Chief economist at The Henley Group firstname.lastname@example.org
"The latest rescue of Greece has been greeted again with some relief."
Games of distraction
The latest rescue of Greece has been greeted again with some relief.
But firstly, one should note this is just another temporary fix that does nothing to address the underlying problem of the country's still unpayable debt load along with its international non-competitiveness.
Secondly, you have to remember it is probably Spain, Italy and France we should be worried about a lot more than Greece.
Spain's unemployment rate exceeds even those of Greece and Italy.
Industrial orders numbers in October plunged 12.8 percent year-on-year and the country is sitting on a sovereign debt bomb of 2 trillion euros (HK$20.13 trillion). Not even Germany can pay for that.
The French economy is also stuttering as the country has now officially lost its AAA rating. Earlier this year, Moody's Investors Service followed Standard & Poor's to downgrade France.
And, talking about France's credit rating, isn't it interesting to look at the hypothetical sovereign ratings projection that S&P published in March of 2005?
In the chart, the rating agency projected that all major Western countries were heading towards not just a weakening economy or slightly higher debt, but national bankruptcy, Greek-style.
The projection is now starting to turn into reality ever more eerily, as France was originally projected to hit junk status first.
Indeed. France now turns out to be the first country to have been downgraded below AAA status by both S&P and Moody's.
The United States lost its AAA status in 2011, about five years earlier than Moody's had projected.
Standard & Poor's drafted the chart in 2005. We had the global financial crisis in 2008. Now, we are in the middle of the euro zone crisis.
In between, the economy of these developed countries have worsened.
After all, they are the same nations that have funded bailouts of major banks in 2008, and the bailouts of major íV mostly euro zone íV countries starting from 2010.
And like the discussion on Greece, it is really a distraction from the real issue of a debt crisis and economic depression in Spain, Italy and France.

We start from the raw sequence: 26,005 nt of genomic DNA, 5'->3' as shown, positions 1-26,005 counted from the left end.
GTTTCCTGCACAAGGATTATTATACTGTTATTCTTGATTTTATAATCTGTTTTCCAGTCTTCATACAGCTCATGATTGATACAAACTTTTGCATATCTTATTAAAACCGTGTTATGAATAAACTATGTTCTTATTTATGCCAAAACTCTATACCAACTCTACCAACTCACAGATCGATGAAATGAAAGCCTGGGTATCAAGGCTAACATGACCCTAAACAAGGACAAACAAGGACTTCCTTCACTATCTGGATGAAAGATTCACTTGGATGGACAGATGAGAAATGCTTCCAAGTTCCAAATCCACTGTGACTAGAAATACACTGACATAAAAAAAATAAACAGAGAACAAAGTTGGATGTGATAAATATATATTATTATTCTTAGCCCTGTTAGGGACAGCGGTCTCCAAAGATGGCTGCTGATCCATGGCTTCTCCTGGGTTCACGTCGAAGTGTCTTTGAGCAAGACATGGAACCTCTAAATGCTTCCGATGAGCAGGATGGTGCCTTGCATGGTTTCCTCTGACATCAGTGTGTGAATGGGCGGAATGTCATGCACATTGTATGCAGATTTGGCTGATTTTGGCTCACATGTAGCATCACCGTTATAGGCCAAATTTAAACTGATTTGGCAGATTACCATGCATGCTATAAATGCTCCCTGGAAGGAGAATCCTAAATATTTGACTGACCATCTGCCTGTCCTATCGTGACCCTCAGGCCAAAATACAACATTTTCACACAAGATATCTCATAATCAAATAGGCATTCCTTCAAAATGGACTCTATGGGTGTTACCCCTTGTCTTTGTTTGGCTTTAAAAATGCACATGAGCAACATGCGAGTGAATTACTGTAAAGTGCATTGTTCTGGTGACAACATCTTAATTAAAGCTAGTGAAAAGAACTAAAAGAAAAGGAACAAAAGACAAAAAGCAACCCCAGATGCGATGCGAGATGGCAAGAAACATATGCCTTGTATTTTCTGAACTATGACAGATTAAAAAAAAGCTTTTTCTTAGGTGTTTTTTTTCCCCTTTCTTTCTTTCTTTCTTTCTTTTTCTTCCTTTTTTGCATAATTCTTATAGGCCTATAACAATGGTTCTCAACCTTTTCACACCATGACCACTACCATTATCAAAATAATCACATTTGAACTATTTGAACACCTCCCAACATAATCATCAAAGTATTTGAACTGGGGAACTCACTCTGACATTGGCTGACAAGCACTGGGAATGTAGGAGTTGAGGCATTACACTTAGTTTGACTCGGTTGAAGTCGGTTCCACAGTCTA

In the United States, isn't the debate about the fiscal cliff all but a distraction from the real problem: the country's fiscal gap?
This is the figure derived from dividing total unfunded liabilities of a nation over its total financial shortfall.
This fiscal gap of the United States now stands at about a staggering US$202 trillion, according to Laurence J. Kotlikoff, a professor of economics at Boston University. Kotlikoff is also a frequent contributor to publications of the International Monetary Fund as well as the Federal Reserve Bank.
When analyzing the US debt related financial problems, we must look at the fiscal gap because, unlike the official US$16 trillion (HK$124.48 trillion) national debt, it measures a wider portion of the government's total liabilities.
This is because it includes for example, the obligation to pay tens of trillions of dollars in Social Security and Medicare benefits.
Based on these figures, it was actually suggested earlier this year by the former Comptroller General of the United States íV the person officially in charge of ensuring the fiscal and managerial accountability of the US government from 1998 to 2008 íV David M. Walker íV that the United States was about two years away from where Greece was when it plunged into its debt crisis.
Walker made the comments to the Worcester Telegram & Gazette, So, regardless of whether it is helping the economy, both the United States and Europe may require massively expanded quantitative easing íV money printing íV programs in the near future.
They will be compelled to do this, simply to escape the debt trap and avoid national bankruptcy.
Therefore, the reduction of the unsustainable debt/unfunded liabilities burden will be carried out íV in real terms íV via massive inflation and currency devaluation.
Investors now should watch out for risks in bonds and bond funds as many of them have already been bid up to bubble levels.
Yet, they are fully exposed to inflation and interest rates risks (especially long-term sovereign bonds of the major Western countries as well as those of Japan).
So, do not buy them blindly at any price for perceived security and for their nice performance achieved over the past years when interest rates were declining. How much lower can rates fall from here? Instead, other investment alternatives should be considered that offer better inflation protection and accordingly has more attractive risk-return profiles.
These include precious metals, selected other commodities as well as stocks and convertible bonds, where good value and less debt risks can be identified.